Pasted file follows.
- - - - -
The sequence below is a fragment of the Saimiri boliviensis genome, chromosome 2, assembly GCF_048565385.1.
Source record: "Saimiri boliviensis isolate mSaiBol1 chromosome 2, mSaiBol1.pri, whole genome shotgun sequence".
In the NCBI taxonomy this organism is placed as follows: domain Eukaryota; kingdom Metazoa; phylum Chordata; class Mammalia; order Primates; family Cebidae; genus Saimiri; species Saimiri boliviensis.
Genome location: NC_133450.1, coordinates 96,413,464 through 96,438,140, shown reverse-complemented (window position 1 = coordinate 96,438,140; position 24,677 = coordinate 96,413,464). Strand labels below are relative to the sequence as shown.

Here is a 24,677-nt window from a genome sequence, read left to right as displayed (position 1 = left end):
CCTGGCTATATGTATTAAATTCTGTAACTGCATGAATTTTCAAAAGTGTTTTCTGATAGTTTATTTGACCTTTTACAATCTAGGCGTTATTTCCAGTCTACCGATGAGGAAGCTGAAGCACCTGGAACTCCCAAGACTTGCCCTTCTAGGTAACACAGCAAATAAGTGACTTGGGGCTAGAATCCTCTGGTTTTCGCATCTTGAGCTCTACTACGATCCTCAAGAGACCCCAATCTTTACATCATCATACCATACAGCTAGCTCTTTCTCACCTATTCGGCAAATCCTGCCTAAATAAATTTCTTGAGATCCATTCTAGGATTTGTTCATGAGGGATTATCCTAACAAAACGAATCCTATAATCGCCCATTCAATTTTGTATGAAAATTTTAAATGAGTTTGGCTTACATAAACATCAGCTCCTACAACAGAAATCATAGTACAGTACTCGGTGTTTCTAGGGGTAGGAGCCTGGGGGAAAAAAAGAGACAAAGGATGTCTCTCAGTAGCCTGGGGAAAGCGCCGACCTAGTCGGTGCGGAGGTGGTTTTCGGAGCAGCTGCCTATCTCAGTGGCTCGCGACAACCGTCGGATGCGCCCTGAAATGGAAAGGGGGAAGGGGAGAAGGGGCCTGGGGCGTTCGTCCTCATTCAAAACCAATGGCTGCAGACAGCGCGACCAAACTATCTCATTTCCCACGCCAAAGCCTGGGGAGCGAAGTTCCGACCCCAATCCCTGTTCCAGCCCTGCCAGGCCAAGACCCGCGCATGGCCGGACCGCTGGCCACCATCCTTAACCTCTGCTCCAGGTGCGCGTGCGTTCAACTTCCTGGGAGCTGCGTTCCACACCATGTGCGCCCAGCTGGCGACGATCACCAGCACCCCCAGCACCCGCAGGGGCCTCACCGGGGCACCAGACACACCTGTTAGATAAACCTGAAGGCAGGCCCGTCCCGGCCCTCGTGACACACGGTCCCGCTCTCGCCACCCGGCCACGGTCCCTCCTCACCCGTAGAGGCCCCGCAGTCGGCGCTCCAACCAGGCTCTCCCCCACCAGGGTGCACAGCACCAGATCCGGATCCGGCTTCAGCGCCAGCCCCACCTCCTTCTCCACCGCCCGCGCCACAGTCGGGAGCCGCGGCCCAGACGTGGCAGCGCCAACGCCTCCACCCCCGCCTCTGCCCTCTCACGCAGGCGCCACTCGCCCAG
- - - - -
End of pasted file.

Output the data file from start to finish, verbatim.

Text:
The sequence below is a fragment of the Saimiri boliviensis genome, chromosome 2, assembly GCF_048565385.1.
Source record: "Saimiri boliviensis isolate mSaiBol1 chromosome 2, mSaiBol1.pri, whole genome shotgun sequence".
In the NCBI taxonomy this organism is placed as follows: domain Eukaryota; kingdom Metazoa; phylum Chordata; class Mammalia; order Primates; family Cebidae; genus Saimiri; species Saimiri boliviensis.
Genome location: NC_133450.1, coordinates 96,413,464 through 96,438,140, shown reverse-complemented (window position 1 = coordinate 96,438,140; position 24,677 = coordinate 96,413,464). Strand labels below are relative to the sequence as shown.

Here is a 24,677-nt window from a genome sequence, read left to right as displayed (position 1 = left end):
CCTGGCTATATGTATTAAATTCTGTAACTGCATGAATTTTCAAAAGTGTTTTCTGATAGTTTATTTGACCTTTTACAATCTAGGCGTTATTTCCAGTCTACCGATGAGGAAGCTGAAGCACCTGGAACTCCCAAGACTTGCCCTTCTAGGTAACACAGCAAATAAGTGACTTGGGGCTAGAATCCTCTGGTTTTCGCATCTTGAGCTCTACTACGATCCTCAAGAGACCCCAATCTTTACATCATCATACCATACAGCTAGCTCTTTCTCACCTATTCGGCAAATCCTGCCTAAATAAATTTCTTGAGATCCATTCTAGGATTTGTTCATGAGGGATTATCCTAACAAAACGAATCCTATAATCGCCCATTCAATTTTGTATGAAAATTTTAAATGAGTTTGGCTTACATAAACATCAGCTCCTACAACAGAAATCATAGTACAGTACTCGGTGTTTCTAGGGGTAGGAGCCTGGGGGAAAAAAAGAGACAAAGGATGTCTCTCAGTAGCCTGGGGAAAGCGCCGACCTAGTCGGTGCGGAGGTGGTTTTCGGAGCAGCTGCCTATCTCAGTGGCTCGCGACAACCGTCGGATGCGCCCTGAAATGGAAAGGGGGAAGGGGAGAAGGGGCCTGGGGCGTTCGTCCTCATTCAAAACCAATGGCTGCAGACAGCGCGACCAAACTATCTCATTTCCCACGCCAAAGCCTGGGGAGCGAAGTTCCGACCCCAATCCCTGTTCCAGCCCTGCCAGGCCAAGACCCGCGCATGGCCGGACCGCTGGCCACCATCCTTAACCTCTGCTCCAGGTGCGCGTGCGTTCAACTTCCTGGGAGCTGCGTTCCACACCATGTGCGCCCAGCTGGCGACGATCACCAGCACCCCCAGCACCCGCAGGGGCCTCACCGGGGCACCAGACACACCTGTTAGATAAACCTGAAGGCAGGCCCGTCCCGGCCCTCGTGACACACGGTCCCGCTCTCGCCACCCGGCCACGGTCCCTCCTCACCCGTAGAGGCCCCGCAGTCGGCGCTCCAACCAGGCTCTCCCCCACCAGGGTGCACAGCACCAGATCCGGATCCGGCTTCAGCGCCAGCCCCACCTCCTTCTCCACCGCCCGCGCCACAGTCGGGAGCCGCGGCCCAGACGTGGCAGCGCCAACGCCTCCACCCCCGCCTCTGCCCTCTCACGCAGGCGCCACTCGCCCAG